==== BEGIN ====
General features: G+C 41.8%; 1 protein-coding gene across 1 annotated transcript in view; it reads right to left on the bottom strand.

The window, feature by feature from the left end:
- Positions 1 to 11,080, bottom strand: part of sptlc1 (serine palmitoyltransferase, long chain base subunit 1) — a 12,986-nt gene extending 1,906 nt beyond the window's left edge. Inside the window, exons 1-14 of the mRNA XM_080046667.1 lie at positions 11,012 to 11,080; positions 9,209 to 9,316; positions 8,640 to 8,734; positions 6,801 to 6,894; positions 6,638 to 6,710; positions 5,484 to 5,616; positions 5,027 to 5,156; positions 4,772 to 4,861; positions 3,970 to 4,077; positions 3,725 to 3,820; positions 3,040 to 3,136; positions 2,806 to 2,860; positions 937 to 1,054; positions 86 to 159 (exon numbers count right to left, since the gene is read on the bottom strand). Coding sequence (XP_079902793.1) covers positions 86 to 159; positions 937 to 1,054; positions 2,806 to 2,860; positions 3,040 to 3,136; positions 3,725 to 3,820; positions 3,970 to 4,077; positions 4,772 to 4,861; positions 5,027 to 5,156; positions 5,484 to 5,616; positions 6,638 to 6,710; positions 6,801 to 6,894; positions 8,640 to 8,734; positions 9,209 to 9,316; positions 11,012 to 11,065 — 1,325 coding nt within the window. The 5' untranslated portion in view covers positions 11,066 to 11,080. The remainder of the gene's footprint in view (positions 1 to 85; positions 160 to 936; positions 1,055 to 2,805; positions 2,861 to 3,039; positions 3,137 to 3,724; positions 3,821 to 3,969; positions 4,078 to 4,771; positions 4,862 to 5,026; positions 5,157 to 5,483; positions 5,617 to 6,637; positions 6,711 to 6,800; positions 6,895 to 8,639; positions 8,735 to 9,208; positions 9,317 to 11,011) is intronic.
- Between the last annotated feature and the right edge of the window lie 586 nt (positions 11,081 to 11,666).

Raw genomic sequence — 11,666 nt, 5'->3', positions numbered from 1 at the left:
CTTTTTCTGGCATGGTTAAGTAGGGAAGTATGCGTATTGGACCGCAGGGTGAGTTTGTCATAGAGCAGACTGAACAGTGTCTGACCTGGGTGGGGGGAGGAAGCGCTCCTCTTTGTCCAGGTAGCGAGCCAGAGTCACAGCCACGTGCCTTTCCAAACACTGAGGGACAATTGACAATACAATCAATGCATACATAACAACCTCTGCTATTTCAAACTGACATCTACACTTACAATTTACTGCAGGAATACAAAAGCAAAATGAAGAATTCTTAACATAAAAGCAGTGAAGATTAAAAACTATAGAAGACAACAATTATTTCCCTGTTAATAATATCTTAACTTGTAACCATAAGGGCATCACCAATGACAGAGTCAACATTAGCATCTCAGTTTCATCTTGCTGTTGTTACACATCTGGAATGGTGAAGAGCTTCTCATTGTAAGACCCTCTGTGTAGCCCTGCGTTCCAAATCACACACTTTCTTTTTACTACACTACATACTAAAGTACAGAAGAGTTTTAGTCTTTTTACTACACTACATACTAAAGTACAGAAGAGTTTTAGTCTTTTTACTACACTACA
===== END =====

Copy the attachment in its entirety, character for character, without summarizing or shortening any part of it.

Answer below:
General features: G+C 41.8%; 1 protein-coding gene across 1 annotated transcript in view; it reads right to left on the bottom strand.

The window, feature by feature from the left end:
- Positions 1 to 11,080, bottom strand: part of sptlc1 (serine palmitoyltransferase, long chain base subunit 1) — a 12,986-nt gene extending 1,906 nt beyond the window's left edge. Inside the window, exons 1-14 of the mRNA XM_080046667.1 lie at positions 11,012 to 11,080; positions 9,209 to 9,316; positions 8,640 to 8,734; positions 6,801 to 6,894; positions 6,638 to 6,710; positions 5,484 to 5,616; positions 5,027 to 5,156; positions 4,772 to 4,861; positions 3,970 to 4,077; positions 3,725 to 3,820; positions 3,040 to 3,136; positions 2,806 to 2,860; positions 937 to 1,054; positions 86 to 159 (exon numbers count right to left, since the gene is read on the bottom strand). Coding sequence (XP_079902793.1) covers positions 86 to 159; positions 937 to 1,054; positions 2,806 to 2,860; positions 3,040 to 3,136; positions 3,725 to 3,820; positions 3,970 to 4,077; positions 4,772 to 4,861; positions 5,027 to 5,156; positions 5,484 to 5,616; positions 6,638 to 6,710; positions 6,801 to 6,894; positions 8,640 to 8,734; positions 9,209 to 9,316; positions 11,012 to 11,065 — 1,325 coding nt within the window. The 5' untranslated portion in view covers positions 11,066 to 11,080. The remainder of the gene's footprint in view (positions 1 to 85; positions 160 to 936; positions 1,055 to 2,805; positions 2,861 to 3,039; positions 3,137 to 3,724; positions 3,821 to 3,969; positions 4,078 to 4,771; positions 4,862 to 5,026; positions 5,157 to 5,483; positions 5,617 to 6,637; positions 6,711 to 6,800; positions 6,895 to 8,639; positions 8,735 to 9,208; positions 9,317 to 11,011) is intronic.
- Between the last annotated feature and the right edge of the window lie 586 nt (positions 11,081 to 11,666).

Raw genomic sequence — 11,666 nt, 5'->3', positions numbered from 1 at the left:
CTTTTTCTGGCATGGTTAAGTAGGGAAGTATGCGTATTGGACCGCAGGGTGAGTTTGTCATAGAGCAGACTGAACAGTGTCTGACCTGGGTGGGGGGAGGAAGCGCTCCTCTTTGTCCAGGTAGCGAGCCAGAGTCACAGCCACGTGCCTTTCCAAACACTGAGGGACAATTGACAATACAATCAATGCATACATAACAACCTCTGCTATTTCAAACTGACATCTACACTTACAATTTACTGCAGGAATACAAAAGCAAAATGAAGAATTCTTAACATAAAAGCAGTGAAGATTAAAAACTATAGAAGACAACAATTATTTCCCTGTTAATAATATCTTAACTTGTAACCATAAGGGCATCACCAATGACAGAGTCAACATTAGCATCTCAGTTTCATCTTGCTGTTGTTACACATCTGGAATGGTGAAGAGCTTCTCATTGTAAGACCCTCTGTGTAGCCCTGCGTTCCAAATCACACACTTTCTTTTTACTACACTACATACTAAAGTACAGAAGAGTTTTAGTCTTTTTACTACACTACATACTAAAGTACAGAAGAGTTTTAGTCTTTTTACTACACTACA